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ENG1004 Engineering Problem Solving Principles

Semester 1, 2021 Online
Short Description: Eng Problem Solving Principles
Units : 1
Faculty or Section : Faculty of Health, Engineering and Sciences
School or Department : Faculty of Health, Engineering and Sciences
Student contribution band : Band 2
ASCED code : 039999 - EnginTech not classified
Grading basis : Graded


Examiner: Craig Lobsey

Other requisites

Students who have completed ENG1101 or ENG2102 cannot enrol in this course


Problem solving skills are essential to practicing engineers. Students need to develop, early in their program of studies, the personal attributes, the basic technical knowledge, information literacy, communication skills, team skills, critical and analytical skills, and reflective skills they will rely on as engineering problem solvers. This course prepares students to address the problems that they will encounter in subsequent courses and throughout their career.


The course covers the fundamental principles of engineering problem solving. It emphasises the development of skills in problem solving, critical and analytical thinking, reflective thinking, data analysis, information literacy, communication, time and resource management, and teamwork. It introduces students to the problem solving cycle and to a number of analytical tools and approaches for solving problems. Completion of a team-based project allows students to demonstrate and reinforce the skills and knowledge acquired during the course.


Upon completion of this course, students will have:

  1. Explained the nature of engineering problems and characterised them on the basis of their complexity, time constraints, ambiguity, open-endedness, the quality of their definition, analysis and their acceptable solution space;
  2. Used a computer spreadsheet and written computer scripts for analysing, summarising and graphical representation of numerical and categorical data;
  3. Carried out hypothesis testing and determined confidence intervals;
  4. Discussed the errors that can result from interpolation, extrapolation or regression and performed a sensitivity analysis on the proposed solution(s) to a given problem;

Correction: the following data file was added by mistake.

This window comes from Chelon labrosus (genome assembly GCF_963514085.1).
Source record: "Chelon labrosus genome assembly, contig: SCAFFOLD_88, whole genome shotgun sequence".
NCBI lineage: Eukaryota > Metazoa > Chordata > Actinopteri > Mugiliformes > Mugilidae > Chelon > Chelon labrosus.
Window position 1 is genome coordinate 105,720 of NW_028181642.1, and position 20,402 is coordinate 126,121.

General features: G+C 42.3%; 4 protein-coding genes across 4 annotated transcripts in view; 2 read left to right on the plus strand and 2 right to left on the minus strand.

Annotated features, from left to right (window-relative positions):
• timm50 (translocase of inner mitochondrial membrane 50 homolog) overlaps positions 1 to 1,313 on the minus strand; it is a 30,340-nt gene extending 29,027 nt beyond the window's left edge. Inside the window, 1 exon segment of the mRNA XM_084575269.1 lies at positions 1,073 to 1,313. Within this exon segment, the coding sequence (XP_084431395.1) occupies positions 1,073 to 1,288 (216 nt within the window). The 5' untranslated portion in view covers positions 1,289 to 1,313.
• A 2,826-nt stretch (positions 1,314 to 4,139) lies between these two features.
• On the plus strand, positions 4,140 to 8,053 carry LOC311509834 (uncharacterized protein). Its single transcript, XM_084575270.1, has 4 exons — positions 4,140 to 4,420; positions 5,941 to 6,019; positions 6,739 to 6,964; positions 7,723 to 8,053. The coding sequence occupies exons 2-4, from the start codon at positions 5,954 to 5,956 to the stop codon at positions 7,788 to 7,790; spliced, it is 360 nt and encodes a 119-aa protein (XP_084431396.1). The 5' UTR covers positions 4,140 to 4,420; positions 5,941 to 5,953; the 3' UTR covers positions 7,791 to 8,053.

5. Demonstrated critiquing skills, reflective writing skills, information literacy skills and communication skills;
  6. Produced and interpreted graphical representations such as flow-charts, engineering schematics and flow diagrams;
  7. Explained the roles of brainstorming, conceptual design, proof-of-concept, systems thinking, analogy, reverse engineering, modelling and simulation trial and error, and project management within the problem solving cycle;
  8. Acquired the basic skills needed to work effectively within a problem solving team and produced problem solving interim and final reports in a professional manner with appropriate referencing.


Description Weighting(%)
1. Characteristics and types of engineering and spatial science problems 5.00
2. Acquisition of information and knowledge for problem solving 10.00
3. Mathematical approaches to problem solving 35.00
4. Approaches to problem solving and the problem solving process 20.00
5. Managing time and resources 5.00
6. Team dynamics and conflict resolution 10.00
7. Project documentation and reporting 15.00

Text and materials required to be purchased or accessed

ALL textbooks and materials available to be purchased can be sourced from USQ's Online Bookshop (unless otherwise stated). (

Please contact us for alternative purchase options from USQ Bookshop. (

Dowling, David 2019, Engineering Your Future: An Australasian Guide, 4th edn, Wiley.
Moaveni, S 2019, Engineering Fundamentals: An Introduction to Engineering, 6th SI edn, Cengage Learning, Stamford, CT.
(REQUIRED) Students will need access to a computer for this course with the following facilities: reliable access to the Internet , email, and (desirable) videoconferencing on at least a weekly basis; and Office authoring software (word processor, spreadsheet, etc) or similar. Course StudyDesk page on UConnect.

(INFORMATION) Incarcerated students need to enquire with the course examiners regarding facilities to study this course.

Reference materials

Reference materials are materials that, if accessed by students, may improve their knowledge and understanding of the material in the course and enrich their learning experience.
Berk, KN & Carey, PM 2010, Data analysis with Microsoft® Excel, 3rd edn, Brooks/Cole, Boston, MA.
Eide, AR, Jenison, RD, Mashaw, LH & Northup, LL 2002, Introduction to engineering design and problem solving, 2nd edn, McGraw Hill, Boston, MA.
Gottfried, BS 2019, Spreadsheet tools for engineers using Excel, 4th edn, McGraw Hill, Dubuque, IA.
Messler, W R 2012, Engineering Problem-Solving 101: Time-Tested and Timeless Techniques, McGraw Hill, New York.
Smith, KA & Imbrie, PK 2013, Teamwork and project management, 4th edn, McGraw Hill, Boston.